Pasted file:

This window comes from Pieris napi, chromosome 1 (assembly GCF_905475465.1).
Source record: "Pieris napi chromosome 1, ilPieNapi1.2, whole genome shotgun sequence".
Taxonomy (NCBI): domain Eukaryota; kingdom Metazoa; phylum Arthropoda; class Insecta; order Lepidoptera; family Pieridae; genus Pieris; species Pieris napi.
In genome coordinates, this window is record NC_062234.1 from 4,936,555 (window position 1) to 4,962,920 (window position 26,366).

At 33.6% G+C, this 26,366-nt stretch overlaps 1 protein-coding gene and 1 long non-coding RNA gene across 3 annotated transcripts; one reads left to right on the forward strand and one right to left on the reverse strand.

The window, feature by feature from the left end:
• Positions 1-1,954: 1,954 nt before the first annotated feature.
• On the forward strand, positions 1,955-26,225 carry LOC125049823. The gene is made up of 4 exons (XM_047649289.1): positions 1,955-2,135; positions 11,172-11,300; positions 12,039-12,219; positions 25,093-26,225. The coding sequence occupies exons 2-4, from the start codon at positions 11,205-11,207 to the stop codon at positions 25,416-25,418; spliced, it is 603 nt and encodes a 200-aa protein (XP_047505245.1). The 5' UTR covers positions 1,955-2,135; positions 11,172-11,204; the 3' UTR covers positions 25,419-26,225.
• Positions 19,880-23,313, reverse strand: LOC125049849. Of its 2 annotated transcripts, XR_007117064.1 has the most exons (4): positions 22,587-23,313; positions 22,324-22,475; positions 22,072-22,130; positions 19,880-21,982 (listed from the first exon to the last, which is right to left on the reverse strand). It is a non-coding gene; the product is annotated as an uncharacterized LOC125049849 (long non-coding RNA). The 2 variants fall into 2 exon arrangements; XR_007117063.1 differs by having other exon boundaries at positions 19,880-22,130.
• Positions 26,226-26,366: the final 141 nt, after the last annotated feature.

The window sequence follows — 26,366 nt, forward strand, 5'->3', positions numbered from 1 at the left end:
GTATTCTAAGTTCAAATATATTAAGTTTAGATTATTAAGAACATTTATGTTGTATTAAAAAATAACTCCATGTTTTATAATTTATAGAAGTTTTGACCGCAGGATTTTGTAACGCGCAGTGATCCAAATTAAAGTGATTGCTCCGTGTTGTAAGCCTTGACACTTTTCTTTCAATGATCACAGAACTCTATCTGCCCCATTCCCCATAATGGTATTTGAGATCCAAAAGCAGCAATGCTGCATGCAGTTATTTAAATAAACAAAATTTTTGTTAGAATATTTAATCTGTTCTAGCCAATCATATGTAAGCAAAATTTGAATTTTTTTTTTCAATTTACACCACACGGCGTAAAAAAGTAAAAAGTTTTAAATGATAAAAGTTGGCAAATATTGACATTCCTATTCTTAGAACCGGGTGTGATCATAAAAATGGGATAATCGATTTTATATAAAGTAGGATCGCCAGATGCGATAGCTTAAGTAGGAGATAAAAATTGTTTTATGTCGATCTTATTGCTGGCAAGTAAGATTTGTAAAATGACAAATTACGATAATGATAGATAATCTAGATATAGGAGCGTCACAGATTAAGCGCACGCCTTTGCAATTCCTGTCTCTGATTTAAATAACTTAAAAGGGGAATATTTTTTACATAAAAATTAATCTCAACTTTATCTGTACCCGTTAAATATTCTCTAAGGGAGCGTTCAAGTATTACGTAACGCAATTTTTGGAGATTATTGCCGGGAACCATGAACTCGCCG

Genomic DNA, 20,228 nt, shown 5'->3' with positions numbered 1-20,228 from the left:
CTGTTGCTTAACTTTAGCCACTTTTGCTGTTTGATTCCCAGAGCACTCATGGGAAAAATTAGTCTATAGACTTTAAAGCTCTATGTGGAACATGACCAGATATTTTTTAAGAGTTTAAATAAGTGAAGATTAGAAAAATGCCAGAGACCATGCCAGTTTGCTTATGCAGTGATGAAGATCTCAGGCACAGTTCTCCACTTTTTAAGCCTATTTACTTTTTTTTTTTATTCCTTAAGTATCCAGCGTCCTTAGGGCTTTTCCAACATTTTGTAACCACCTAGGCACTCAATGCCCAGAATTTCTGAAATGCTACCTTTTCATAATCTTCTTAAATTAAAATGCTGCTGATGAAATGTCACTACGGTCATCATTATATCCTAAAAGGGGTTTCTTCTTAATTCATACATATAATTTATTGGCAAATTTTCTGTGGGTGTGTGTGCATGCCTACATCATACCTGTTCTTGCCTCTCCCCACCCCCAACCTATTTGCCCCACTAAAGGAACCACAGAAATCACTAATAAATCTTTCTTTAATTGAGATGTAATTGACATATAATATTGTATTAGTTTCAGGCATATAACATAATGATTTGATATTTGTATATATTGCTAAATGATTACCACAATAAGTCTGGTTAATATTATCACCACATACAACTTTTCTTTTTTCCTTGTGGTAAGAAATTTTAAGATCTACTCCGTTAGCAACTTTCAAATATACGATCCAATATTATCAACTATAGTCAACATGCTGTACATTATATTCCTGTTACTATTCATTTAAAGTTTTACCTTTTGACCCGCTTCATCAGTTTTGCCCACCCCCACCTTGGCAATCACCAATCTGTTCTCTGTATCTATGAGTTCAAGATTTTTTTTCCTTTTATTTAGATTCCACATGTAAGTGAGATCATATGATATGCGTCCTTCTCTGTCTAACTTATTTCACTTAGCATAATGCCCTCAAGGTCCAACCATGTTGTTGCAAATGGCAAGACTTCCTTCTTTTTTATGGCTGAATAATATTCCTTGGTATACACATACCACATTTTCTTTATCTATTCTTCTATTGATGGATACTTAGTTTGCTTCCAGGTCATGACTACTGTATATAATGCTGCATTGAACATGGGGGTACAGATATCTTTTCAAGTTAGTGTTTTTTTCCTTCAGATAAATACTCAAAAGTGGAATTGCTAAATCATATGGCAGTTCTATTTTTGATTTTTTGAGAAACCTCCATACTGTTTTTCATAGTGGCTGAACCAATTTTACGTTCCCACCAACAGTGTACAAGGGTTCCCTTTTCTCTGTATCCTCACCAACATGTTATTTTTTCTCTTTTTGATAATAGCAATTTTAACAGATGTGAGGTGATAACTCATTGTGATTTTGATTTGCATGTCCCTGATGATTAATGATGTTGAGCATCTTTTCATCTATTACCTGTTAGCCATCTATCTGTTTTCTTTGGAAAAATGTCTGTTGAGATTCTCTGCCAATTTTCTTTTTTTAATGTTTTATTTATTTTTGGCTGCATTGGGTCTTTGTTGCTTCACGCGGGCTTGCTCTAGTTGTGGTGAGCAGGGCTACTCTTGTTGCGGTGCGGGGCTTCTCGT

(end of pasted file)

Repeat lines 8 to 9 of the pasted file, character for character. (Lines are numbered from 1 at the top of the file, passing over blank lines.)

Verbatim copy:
• On the forward strand, positions 1,955-26,225 carry LOC125049823. The gene is made up of 4 exons (XM_047649289.1): positions 1,955-2,135; positions 11,172-11,300; positions 12,039-12,219; positions 25,093-26,225. The coding sequence occupies exons 2-4, from the start codon at positions 11,205-11,207 to the stop codon at positions 25,416-25,418; spliced, it is 603 nt and encodes a 200-aa protein (XP_047505245.1). The 5' UTR covers positions 1,955-2,135; positions 11,172-11,204; the 3' UTR covers positions 25,419-26,225.
• Positions 19,880-23,313, reverse strand: LOC125049849. Of its 2 annotated transcripts, XR_007117064.1 has the most exons (4): positions 22,587-23,313; positions 22,324-22,475; positions 22,072-22,130; positions 19,880-21,982 (listed from the first exon to the last, which is right to left on the reverse strand). It is a non-coding gene; the product is annotated as an uncharacterized LOC125049849 (long non-coding RNA). The 2 variants fall into 2 exon arrangements; XR_007117063.1 differs by having other exon boundaries at positions 19,880-22,130.